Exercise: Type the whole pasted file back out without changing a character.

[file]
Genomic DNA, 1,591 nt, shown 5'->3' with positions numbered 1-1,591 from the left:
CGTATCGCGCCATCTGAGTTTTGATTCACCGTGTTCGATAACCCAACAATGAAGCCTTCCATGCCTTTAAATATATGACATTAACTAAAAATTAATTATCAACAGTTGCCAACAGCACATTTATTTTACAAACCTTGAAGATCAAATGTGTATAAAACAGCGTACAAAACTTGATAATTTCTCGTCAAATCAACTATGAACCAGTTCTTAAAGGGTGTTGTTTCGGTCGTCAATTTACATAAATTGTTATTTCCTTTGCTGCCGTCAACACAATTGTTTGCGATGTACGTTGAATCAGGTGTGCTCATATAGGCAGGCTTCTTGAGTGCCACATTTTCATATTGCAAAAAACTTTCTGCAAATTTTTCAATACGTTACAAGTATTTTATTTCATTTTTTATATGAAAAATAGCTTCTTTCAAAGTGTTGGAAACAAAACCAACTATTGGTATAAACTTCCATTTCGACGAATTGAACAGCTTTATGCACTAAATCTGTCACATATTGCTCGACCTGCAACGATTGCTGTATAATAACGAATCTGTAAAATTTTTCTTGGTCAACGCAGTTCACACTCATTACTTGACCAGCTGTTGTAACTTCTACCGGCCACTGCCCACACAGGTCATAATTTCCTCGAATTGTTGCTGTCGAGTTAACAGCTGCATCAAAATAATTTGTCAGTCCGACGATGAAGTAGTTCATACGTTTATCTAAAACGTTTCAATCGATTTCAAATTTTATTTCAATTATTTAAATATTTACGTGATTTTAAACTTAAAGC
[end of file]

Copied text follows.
Genomic DNA, 1,591 nt, shown 5'->3' with positions numbered 1-1,591 from the left:
CGTATCGCGCCATCTGAGTTTTGATTCACCGTGTTCGATAACCCAACAATGAAGCCTTCCATGCCTTTAAATATATGACATTAACTAAAAATTAATTATCAACAGTTGCCAACAGCACATTTATTTTACAAACCTTGAAGATCAAATGTGTATAAAACAGCGTACAAAACTTGATAATTTCTCGTCAAATCAACTATGAACCAGTTCTTAAAGGGTGTTGTTTCGGTCGTCAATTTACATAAATTGTTATTTCCTTTGCTGCCGTCAACACAATTGTTTGCGATGTACGTTGAATCAGGTGTGCTCATATAGGCAGGCTTCTTGAGTGCCACATTTTCATATTGCAAAAAACTTTCTGCAAATTTTTCAATACGTTACAAGTATTTTATTTCATTTTTTATATGAAAAATAGCTTCTTTCAAAGTGTTGGAAACAAAACCAACTATTGGTATAAACTTCCATTTCGACGAATTGAACAGCTTTATGCACTAAATCTGTCACATATTGCTCGACCTGCAACGATTGCTGTATAATAACGAATCTGTAAAATTTTTCTTGGTCAACGCAGTTCACACTCATTACTTGACCAGCTGTTGTAACTTCTACCGGCCACTGCCCACACAGGTCATAATTTCCTCGAATTGTTGCTGTCGAGTTAACAGCTGCATCAAAATAATTTGTCAGTCCGACGATGAAGTAGTTCATACGTTTATCTAAAACGTTTCAATCGATTTCAAATTTTATTTCAATTATTTAAATATTTACGTGATTTTAAACTTAAAGC